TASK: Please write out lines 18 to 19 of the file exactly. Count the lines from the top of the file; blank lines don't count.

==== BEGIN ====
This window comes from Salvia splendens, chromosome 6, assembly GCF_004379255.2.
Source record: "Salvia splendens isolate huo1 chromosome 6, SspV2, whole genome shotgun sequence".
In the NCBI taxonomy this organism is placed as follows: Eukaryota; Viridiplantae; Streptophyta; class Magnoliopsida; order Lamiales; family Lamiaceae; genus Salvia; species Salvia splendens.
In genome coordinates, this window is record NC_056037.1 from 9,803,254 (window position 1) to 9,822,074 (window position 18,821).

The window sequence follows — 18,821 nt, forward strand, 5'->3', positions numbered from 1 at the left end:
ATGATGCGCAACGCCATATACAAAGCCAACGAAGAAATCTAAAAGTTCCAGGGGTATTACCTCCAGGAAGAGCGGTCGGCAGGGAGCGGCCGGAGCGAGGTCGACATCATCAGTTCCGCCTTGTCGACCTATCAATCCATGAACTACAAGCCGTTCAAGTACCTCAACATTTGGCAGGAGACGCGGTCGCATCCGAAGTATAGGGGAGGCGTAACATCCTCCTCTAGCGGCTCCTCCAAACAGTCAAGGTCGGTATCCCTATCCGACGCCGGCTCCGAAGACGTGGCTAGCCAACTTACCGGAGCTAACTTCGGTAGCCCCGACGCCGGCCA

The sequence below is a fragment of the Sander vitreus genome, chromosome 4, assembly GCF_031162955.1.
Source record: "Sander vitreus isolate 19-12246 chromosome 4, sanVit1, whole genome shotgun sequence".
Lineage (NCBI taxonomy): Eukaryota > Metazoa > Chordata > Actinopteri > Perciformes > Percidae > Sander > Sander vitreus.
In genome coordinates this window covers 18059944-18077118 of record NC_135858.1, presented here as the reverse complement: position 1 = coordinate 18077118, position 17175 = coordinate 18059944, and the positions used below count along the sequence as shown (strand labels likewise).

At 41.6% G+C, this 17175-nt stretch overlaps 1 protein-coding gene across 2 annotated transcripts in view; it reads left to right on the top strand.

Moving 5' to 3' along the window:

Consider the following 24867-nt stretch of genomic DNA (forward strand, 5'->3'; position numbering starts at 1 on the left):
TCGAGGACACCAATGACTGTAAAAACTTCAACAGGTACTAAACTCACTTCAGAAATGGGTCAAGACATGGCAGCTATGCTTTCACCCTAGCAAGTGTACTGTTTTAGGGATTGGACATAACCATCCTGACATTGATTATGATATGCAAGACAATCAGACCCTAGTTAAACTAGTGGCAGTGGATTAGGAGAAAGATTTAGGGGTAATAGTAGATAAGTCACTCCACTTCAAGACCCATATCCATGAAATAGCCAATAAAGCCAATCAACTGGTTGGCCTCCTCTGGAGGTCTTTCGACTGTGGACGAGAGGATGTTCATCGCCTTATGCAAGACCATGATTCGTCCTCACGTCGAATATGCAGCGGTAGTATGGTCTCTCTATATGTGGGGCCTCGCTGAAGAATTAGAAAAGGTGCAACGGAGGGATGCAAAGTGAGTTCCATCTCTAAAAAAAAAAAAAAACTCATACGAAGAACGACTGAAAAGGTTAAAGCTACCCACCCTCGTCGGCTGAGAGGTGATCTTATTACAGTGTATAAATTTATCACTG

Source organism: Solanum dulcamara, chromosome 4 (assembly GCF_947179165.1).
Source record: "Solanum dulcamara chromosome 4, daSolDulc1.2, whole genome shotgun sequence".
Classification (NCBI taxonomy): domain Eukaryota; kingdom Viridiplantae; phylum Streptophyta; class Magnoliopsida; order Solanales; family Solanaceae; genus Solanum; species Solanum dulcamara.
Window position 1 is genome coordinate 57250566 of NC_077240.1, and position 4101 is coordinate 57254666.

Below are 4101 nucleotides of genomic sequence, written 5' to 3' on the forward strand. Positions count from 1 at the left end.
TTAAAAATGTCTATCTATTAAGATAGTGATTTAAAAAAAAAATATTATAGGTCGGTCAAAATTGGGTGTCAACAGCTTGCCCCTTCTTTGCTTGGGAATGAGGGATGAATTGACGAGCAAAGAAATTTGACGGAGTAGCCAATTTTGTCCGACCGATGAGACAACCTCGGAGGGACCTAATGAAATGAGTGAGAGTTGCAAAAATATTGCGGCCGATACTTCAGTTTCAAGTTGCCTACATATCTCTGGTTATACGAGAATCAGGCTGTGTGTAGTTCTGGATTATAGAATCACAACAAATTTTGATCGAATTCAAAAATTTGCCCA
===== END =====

Window position 1 is genome coordinate 57250566 of NC_077240.1, and position 4101 is coordinate 57254666.

Below are 4101 nucleotides of genomic sequence, written 5' to 3' on the forward strand. Positions count from 1 at the left end.